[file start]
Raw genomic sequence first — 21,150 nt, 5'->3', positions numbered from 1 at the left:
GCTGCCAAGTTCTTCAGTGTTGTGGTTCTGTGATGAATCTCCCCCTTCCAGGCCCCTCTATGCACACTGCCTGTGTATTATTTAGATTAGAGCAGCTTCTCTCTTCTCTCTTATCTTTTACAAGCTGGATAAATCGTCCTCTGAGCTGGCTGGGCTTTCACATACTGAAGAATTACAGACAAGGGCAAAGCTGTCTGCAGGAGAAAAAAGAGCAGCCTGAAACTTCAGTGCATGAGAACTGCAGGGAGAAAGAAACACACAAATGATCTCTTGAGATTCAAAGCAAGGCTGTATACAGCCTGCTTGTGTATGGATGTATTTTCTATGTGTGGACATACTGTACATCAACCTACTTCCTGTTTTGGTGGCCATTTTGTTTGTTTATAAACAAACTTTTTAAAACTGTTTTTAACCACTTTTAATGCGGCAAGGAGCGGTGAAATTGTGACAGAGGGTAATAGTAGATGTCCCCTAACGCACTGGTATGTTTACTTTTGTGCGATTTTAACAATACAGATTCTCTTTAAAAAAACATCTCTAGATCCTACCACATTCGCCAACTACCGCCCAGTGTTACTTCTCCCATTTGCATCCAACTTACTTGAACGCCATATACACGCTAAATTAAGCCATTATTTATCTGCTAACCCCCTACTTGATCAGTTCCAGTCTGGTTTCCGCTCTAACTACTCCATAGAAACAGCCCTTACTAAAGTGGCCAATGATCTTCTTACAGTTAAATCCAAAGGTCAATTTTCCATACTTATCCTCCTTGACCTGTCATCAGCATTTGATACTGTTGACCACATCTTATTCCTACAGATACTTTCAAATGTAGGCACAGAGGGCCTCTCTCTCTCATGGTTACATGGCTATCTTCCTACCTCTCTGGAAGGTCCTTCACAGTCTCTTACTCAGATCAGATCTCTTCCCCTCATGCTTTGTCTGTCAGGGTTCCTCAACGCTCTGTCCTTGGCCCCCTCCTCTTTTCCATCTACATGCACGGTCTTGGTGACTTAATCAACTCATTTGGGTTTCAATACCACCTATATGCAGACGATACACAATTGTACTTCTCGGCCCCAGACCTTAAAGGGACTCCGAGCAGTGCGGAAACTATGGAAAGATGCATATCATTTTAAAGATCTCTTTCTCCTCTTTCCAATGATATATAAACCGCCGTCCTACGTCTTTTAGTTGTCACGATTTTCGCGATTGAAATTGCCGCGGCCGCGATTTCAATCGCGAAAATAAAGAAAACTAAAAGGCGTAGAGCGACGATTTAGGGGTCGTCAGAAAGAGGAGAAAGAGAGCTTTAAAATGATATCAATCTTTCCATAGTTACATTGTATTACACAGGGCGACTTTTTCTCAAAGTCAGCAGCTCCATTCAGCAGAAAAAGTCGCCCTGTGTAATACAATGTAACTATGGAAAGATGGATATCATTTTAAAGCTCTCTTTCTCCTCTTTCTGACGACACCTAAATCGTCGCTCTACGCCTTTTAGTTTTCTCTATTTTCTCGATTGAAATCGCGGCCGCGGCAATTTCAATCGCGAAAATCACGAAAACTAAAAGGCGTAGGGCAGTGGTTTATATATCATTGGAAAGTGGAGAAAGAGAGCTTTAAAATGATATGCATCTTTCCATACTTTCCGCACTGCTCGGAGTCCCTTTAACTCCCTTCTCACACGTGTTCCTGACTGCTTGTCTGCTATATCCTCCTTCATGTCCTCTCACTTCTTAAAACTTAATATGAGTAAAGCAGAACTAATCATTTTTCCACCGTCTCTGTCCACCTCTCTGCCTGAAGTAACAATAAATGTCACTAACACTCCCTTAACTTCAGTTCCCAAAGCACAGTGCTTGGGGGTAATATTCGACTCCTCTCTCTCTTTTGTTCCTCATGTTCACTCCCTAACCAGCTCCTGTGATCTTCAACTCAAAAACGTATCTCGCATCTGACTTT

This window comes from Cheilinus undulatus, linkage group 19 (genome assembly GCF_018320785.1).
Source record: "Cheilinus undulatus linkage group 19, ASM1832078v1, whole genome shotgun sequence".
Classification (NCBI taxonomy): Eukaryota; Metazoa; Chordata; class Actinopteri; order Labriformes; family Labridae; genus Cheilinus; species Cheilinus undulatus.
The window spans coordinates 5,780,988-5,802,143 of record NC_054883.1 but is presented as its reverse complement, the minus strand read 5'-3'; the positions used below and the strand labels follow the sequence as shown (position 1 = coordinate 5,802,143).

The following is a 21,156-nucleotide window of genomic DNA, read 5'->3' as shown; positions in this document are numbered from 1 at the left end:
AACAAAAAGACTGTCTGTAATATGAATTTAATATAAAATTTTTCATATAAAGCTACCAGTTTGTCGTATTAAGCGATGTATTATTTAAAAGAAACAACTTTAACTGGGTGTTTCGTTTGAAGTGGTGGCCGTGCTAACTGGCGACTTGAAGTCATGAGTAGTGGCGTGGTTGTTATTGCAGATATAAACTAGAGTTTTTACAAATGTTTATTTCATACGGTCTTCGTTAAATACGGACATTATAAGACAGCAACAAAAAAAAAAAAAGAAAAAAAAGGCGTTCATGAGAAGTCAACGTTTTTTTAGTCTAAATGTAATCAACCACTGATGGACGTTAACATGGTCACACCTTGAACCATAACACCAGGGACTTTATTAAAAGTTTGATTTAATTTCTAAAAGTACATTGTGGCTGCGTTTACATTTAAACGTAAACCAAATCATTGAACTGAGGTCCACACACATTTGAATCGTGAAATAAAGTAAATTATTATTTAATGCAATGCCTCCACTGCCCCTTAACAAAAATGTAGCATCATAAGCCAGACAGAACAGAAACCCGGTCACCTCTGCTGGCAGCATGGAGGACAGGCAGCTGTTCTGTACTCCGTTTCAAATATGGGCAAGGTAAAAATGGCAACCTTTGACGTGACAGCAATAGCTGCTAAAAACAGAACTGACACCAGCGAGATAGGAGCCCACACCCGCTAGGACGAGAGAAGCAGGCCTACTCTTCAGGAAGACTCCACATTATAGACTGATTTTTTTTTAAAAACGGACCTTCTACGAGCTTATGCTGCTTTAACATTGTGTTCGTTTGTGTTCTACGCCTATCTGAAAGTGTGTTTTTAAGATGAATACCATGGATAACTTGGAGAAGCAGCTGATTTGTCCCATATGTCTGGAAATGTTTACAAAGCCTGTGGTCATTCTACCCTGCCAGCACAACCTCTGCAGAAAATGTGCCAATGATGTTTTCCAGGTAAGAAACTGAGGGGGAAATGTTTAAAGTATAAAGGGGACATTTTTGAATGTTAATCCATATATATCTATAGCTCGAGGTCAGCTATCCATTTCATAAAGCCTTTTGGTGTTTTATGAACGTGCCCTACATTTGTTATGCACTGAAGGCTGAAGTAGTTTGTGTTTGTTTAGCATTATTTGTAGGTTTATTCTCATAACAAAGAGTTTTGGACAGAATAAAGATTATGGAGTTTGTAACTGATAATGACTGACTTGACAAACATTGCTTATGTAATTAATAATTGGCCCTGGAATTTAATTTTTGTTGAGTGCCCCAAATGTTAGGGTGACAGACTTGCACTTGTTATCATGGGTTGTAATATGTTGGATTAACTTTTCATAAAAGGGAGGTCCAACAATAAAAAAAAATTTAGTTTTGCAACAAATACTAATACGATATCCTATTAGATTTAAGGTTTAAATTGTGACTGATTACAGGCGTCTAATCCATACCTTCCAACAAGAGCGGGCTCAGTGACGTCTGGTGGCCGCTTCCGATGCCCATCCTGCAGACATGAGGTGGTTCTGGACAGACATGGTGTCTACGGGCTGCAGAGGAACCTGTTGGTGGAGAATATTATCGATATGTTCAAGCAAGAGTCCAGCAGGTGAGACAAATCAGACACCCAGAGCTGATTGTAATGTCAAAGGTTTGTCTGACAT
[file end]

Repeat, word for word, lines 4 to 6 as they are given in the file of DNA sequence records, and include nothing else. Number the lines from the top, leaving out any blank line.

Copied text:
Source record: "Cheilinus undulatus linkage group 19, ASM1832078v1, whole genome shotgun sequence".
Classification (NCBI taxonomy): Eukaryota; Metazoa; Chordata; class Actinopteri; order Labriformes; family Labridae; genus Cheilinus; species Cheilinus undulatus.
The window spans coordinates 5,780,988-5,802,143 of record NC_054883.1 but is presented as its reverse complement, the minus strand read 5'-3'; the positions used below and the strand labels follow the sequence as shown (position 1 = coordinate 5,802,143).